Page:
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(Hairy Leukoplakia; Smoker’s Keratosis)

Pronounced: lu-kō-plā'kē-ă
En Español (Spanish Version)

Definition | Causes | Risk Factors | Symptoms | Diagnosis | Treatment | Prevention


Leukoplakia is a disorder of the mouth’s mucus membranes. White patches form on the tongue or inside of the mouth over weeks or months. This can also occur on the vulva in females, but for unknown reasons. One type, known as hairy leukoplakia, is a type found primarily in people who have HIV or other types of severe immune deficiency.


Hairy leukoplakia results from infection with the Epstein-Barr virus.

Leukoplakia usually results from irritants, such as:

  • Pipe or cigarette smoking
  • Chewing tobacco or snuff
  • Rough teeth
  • Rough places on dentures, fillings, or crowns

Risk Factors

Leukoplakia is more common in men after 65 years of age. These other risk factors increase your chance of developing leukoplakia. Tell your doctor if you have any of these risk factors:

  • Sex: In women, the condition often develops into cancer.
  • Lifestyle:
    • Tobacco use, especially smokeless tobacco
    • Long-time alcohol use
  • Having a weakened immune system such as from HIV


Symptoms may include:

  • Lesion on the tongue or gums, inside of the cheeks, or on the vulva that is:
    • White, gray, or red in color
    • Thick, slightly raised, or hardened on the surface
  • Sensitivity to touch, heat, or spicy foods
  • Pain or other signs of infection
  • With hairy leukoplakia: painless and fuzzy, white appearance

In some cases, leukoplakia looks like oral thrush, which is an infection also associated with HIV/AIDS and lowered immune function.

Oral Thrush—Resembles Leukoplakia

Copyright © Nucleus Medical Media, Inc.


In most cases, a dentist can diagnose leukoplakia with a mouth exam. To confirm a diagnosis or to check for cancer, an oral brush biopsy may be needed. This involves removing some cells with a small brush. It takes only minutes and is painless. A pathologist then checks these cells for signs of cancer. Sometimes the dentist or oral surgeon uses a scalpel to remove cells after numbing the area.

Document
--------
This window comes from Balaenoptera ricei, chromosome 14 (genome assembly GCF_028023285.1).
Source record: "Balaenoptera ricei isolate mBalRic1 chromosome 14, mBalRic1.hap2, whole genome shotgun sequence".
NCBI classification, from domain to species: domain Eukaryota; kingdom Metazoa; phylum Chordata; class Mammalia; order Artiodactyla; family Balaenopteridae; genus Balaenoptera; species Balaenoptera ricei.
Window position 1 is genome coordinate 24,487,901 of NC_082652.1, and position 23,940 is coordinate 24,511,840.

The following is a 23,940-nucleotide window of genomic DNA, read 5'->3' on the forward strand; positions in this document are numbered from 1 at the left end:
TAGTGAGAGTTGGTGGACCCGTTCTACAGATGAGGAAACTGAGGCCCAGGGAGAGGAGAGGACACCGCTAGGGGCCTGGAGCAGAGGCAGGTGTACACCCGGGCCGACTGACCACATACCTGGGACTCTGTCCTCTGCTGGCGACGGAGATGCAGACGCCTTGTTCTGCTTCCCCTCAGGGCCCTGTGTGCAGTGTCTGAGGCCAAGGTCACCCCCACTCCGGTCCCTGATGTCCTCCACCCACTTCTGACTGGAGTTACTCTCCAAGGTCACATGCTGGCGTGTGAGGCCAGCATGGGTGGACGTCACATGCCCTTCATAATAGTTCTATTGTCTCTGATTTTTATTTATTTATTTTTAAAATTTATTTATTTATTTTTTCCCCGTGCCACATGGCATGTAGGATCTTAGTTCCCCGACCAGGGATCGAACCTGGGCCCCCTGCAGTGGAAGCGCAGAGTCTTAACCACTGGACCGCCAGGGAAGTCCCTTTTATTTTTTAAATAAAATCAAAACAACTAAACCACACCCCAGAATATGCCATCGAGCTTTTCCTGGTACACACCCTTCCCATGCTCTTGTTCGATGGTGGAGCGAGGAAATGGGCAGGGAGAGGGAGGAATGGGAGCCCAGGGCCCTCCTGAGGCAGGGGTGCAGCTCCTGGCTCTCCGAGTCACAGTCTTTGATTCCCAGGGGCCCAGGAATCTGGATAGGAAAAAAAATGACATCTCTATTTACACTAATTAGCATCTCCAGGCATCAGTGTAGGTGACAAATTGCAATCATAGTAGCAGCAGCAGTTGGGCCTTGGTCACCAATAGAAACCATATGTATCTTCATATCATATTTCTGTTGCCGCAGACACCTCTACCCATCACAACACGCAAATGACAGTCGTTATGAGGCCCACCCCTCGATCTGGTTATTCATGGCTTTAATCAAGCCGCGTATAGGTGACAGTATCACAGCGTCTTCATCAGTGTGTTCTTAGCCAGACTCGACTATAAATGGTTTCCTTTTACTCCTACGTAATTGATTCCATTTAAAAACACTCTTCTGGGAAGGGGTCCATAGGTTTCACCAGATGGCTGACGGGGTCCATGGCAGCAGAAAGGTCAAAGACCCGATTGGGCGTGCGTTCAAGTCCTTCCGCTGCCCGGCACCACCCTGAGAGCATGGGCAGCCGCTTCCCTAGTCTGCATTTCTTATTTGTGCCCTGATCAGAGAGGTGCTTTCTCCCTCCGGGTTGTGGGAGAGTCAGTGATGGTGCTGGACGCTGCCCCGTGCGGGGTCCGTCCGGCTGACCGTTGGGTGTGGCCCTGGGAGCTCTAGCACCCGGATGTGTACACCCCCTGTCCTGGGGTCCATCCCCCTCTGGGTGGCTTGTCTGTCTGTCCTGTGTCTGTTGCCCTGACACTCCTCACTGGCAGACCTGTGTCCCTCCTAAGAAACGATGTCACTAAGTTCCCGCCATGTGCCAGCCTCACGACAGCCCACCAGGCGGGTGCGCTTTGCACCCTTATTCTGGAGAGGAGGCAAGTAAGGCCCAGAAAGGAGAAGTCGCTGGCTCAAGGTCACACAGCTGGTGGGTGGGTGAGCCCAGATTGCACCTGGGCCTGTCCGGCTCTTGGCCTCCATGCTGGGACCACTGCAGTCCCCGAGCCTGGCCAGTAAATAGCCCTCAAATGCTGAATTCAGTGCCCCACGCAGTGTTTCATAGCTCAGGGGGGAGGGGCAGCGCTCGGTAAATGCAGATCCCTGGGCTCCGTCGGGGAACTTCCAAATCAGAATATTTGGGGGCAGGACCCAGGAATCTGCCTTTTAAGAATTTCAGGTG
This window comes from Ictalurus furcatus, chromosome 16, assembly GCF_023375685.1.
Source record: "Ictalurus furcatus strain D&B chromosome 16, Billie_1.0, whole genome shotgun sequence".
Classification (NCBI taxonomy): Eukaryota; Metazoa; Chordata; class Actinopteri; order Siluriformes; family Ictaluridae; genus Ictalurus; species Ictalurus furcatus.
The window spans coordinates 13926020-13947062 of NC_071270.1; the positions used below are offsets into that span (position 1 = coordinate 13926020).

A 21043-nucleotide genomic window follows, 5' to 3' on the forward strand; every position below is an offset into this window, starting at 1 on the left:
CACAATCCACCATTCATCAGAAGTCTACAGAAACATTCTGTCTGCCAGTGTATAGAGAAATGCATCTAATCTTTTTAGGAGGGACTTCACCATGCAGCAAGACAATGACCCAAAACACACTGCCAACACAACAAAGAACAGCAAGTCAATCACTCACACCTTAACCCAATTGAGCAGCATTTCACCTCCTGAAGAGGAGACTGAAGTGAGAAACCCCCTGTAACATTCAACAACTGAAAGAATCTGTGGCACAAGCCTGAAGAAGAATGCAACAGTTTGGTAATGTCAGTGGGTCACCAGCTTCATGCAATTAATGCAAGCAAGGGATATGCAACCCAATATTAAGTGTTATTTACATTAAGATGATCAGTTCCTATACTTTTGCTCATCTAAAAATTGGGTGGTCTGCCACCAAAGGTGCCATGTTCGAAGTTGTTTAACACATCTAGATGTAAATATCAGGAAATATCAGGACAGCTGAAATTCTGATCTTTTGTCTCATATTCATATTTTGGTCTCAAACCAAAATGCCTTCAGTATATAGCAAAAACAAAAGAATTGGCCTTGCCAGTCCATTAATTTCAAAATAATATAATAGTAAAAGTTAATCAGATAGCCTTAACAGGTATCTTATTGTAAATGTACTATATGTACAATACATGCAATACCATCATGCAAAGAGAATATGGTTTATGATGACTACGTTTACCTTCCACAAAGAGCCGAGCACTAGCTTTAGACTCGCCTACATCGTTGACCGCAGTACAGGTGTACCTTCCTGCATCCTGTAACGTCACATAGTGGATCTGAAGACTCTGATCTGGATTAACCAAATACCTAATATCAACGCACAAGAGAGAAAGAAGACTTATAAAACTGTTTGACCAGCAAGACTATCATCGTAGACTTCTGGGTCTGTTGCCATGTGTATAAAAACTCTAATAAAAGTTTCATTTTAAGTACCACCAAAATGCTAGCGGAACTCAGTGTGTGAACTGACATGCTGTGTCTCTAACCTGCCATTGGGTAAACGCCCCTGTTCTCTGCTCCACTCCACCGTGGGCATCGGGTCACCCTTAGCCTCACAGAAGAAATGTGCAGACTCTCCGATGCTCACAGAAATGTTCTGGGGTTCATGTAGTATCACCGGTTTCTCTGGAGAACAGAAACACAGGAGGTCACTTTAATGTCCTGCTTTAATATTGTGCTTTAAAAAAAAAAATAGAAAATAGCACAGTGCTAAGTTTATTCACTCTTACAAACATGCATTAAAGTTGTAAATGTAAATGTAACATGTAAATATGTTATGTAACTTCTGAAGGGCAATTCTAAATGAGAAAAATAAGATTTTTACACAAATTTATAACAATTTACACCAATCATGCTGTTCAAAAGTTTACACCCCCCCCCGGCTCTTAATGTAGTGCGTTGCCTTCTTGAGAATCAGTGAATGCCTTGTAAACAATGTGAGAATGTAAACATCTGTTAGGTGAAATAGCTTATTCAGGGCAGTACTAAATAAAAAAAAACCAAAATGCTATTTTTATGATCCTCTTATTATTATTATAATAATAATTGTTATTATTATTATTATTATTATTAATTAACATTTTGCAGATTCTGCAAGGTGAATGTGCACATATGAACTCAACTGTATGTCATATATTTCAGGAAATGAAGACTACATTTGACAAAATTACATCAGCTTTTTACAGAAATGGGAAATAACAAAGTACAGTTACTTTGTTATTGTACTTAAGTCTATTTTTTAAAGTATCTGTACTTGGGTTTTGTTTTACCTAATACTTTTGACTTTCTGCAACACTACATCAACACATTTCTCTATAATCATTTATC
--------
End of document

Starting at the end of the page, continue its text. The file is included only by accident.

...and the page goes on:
Talk with your doctor about the best treatment plan for you. Treatment options include:

  • Removing the irritant—Quitting smoking or correcting dental problems often takes care of the problem.
  • Removing patches—If the problem persists, or if signs of cancer are present, your dentist or doctor may need to remove patches of leukoplakia.
  • Taking medication—For hairy leukoplakia, the doctor may prescribe antiviral medicines. Or, a solution to apply to the skin may be prescribed.


To help reduce your chance of getting leukoplakia, take the following steps:

  • If you smoke, quit.
  • Avoid or limit your use of alcohol.
  • See a dentist regularly, especially if you have rough places in your mouth.

American Dental Association


National Institute of Dental and Craniofacial Research



Canadian Dental Association


Canadian Dental Hygienists Association



Hairy leukoplakia. DermNet NZ website. Available at: http://dermnetnz.org/site-age-specific/hairy-leukoplakia.html. Updated May 22, 2013. Accessed September 18, 2013.

Oral hairy leukoplakia. AETC National Resource Center website. Available at: http://www.aids-ed.org/aidsetc?page=cm-525a_ohl. Updated June 2012. Accessed September 18, 2013.

Last reviewed September 2013 by Michael Woods, MD

Please be aware that this information is provided to supplement the care provided by your physician. It is neither intended nor implied to be a substitute for professional medical advice. CALL YOUR HEALTHCARE PROVIDER IMMEDIATELY IF YOU THINK YOU MAY HAVE A MEDICAL EMERGENCY. Always seek the advice of your physician or other qualified health provider prior to starting any new treatment or with any questions you may have regarding a medical condition.

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